Jeff, great questions! I would like to address some of these issues in greater detail, too. For what it’s worth, I’ve touched on pacifism a bit here and here. To give my thoughts briefly: (1) I would suggest that Jesus was submissive to government (1 Pet. 2:21-25), but the label ‘pacifist’ can carry some contemporary overtones that may or may not have been true for Jesus. You’re right to bring up the distinction between Jesus’ earthly ministry (then) and His role in the present and future; (2) I think NT commands have to be individually obeyed, but the waters get a bit murky when considering individuals in government who are also Christians…still thinking on this one; (3) I don’t think God Himself has changed since OT times, but the significance of nationalistic distinctions has changed (I may pick this up in a post next week); (4) Troubling as it may be for some, I think the answer to the last question is ‘yes,’ but the NT affirms that God carries out these acts in a just manner. I’ll forward to any future discussions should you decide to write on the topic!
Josh, while I would agree with Boaz, somewhat, I find that anyone who would apply the biblical teachings of Christ and the early Christian community at world governments wholly misses the point of the Gospel. It is simply not a political system, nor meant to be one. Both sides wish to apply the NT to Government, forgetting whatever parts would disagree with them.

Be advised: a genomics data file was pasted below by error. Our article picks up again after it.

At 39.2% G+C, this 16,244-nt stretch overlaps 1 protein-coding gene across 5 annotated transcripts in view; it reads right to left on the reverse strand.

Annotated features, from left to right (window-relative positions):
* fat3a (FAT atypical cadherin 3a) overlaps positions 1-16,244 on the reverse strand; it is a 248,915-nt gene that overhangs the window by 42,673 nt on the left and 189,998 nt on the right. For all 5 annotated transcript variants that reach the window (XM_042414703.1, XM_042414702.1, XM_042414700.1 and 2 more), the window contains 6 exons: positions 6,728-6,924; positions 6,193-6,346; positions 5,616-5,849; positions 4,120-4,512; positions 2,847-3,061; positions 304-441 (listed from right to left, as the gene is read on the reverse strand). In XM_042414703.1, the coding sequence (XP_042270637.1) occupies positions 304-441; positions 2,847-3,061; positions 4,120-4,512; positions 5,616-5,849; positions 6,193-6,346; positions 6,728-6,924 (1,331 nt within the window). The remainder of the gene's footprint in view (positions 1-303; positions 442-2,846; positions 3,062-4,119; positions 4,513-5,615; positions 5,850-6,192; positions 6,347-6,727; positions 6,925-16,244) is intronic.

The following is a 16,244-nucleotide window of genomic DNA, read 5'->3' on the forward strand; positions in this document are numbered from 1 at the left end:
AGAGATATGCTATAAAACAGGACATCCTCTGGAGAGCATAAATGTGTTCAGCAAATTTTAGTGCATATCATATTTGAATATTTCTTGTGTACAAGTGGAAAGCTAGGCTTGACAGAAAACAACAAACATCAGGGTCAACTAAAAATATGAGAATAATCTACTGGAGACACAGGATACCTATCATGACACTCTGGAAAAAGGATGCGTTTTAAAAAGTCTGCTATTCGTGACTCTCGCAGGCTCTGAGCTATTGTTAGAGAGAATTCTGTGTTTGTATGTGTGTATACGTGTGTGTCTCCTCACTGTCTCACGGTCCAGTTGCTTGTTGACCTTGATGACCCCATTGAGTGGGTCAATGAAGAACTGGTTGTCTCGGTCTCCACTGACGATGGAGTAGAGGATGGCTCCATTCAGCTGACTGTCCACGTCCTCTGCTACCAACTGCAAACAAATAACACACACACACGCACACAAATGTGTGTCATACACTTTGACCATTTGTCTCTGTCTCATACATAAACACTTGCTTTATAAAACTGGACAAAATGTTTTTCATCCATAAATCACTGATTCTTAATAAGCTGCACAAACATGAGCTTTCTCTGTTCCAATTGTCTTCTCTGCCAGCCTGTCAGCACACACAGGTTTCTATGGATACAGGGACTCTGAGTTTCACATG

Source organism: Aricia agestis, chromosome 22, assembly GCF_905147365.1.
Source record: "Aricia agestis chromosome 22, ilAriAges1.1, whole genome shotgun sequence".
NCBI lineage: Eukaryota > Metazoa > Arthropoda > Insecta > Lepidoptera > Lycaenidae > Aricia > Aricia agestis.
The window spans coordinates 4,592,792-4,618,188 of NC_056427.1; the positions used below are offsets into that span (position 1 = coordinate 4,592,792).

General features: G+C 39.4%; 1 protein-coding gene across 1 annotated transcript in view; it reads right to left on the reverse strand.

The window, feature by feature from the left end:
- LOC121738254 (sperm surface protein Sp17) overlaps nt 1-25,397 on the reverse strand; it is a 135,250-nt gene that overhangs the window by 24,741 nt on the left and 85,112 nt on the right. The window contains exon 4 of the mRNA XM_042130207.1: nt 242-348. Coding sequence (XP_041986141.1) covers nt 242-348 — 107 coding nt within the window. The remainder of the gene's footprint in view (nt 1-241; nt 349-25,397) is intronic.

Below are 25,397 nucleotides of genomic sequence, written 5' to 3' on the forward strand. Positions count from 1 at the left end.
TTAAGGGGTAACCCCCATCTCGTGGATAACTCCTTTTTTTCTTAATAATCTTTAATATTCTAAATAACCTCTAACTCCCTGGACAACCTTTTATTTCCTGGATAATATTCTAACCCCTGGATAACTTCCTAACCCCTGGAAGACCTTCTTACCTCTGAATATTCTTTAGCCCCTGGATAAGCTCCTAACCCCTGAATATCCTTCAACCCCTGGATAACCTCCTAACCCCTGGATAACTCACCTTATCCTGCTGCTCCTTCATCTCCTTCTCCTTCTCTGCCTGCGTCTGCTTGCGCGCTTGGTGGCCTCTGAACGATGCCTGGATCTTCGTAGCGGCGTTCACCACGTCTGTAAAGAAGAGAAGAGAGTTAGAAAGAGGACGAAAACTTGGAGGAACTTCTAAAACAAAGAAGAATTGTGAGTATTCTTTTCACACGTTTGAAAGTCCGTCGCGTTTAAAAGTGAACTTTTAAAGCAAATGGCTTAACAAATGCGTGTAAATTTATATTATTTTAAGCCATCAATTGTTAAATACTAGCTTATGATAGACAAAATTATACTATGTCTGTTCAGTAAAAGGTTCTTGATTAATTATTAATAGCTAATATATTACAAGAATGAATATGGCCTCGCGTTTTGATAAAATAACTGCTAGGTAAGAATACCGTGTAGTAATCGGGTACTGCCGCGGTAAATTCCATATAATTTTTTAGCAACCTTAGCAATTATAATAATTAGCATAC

While the Gospel is many things, it cannot sustain a political government – unless it is the one single government.
Joel, I think you’re right on. The ultimate answer to how Jesus would run a government will be found post-second coming.
I don’t do that. Please read the piece and if you’re inclined, post feedback on the blog. I’d like to see it.
I specifically note that I’m a secularist when it comes to church and state and that Jesus was as well.
Cynthia, thanks for stopping by. I attempted to represent your work accurately as I included a statement mentioning the ‘for the sake of argument’ factor in your original article. I recognize your position as a secularist, but in this post, I attempt to point out hermeneutical issues that I observe regarding the the use of Scripture by the right and the left. Though you apply NT teaching only for the sake of argument in your article (and would not advocate doing so in ‘reality’), you make hermeneutical decisions in the process. This is where my primary interest lies.
Cynthia, allow me to correct my statements – rather clarify. I do not believe that you would easily confuse the two, Church and State, just that two often people do without acknowledging what it fully means. What I rather meant was that I agree with your statements about what a Christian government would look like, and your secular stance on Church and State.
Thanks for the reply Josh. I don’t know if I will write about these matters but I look forward to reading anything that you might write.
[…] has pointed us to a post by Cynthia Boaz at the Huffington Post. I think anyone who has read my blog long enough […]
People never read the good bits in the NT. Jesus didn’t come for peace and in fact knew he’d cause some war/fighting, He intended it (Mat. 10:34). Not only that, if you have valuables, Jesus thinks it’s a good idea to be armed (Lk. 22:36). On top of this, Jesus affirms the gov’t’s right and even responsability to kill and make war (Rom. 13:4). Big difference between how an individual can act to advance the cause of the gospel and what a gov’t should do – e.g. protect freedom.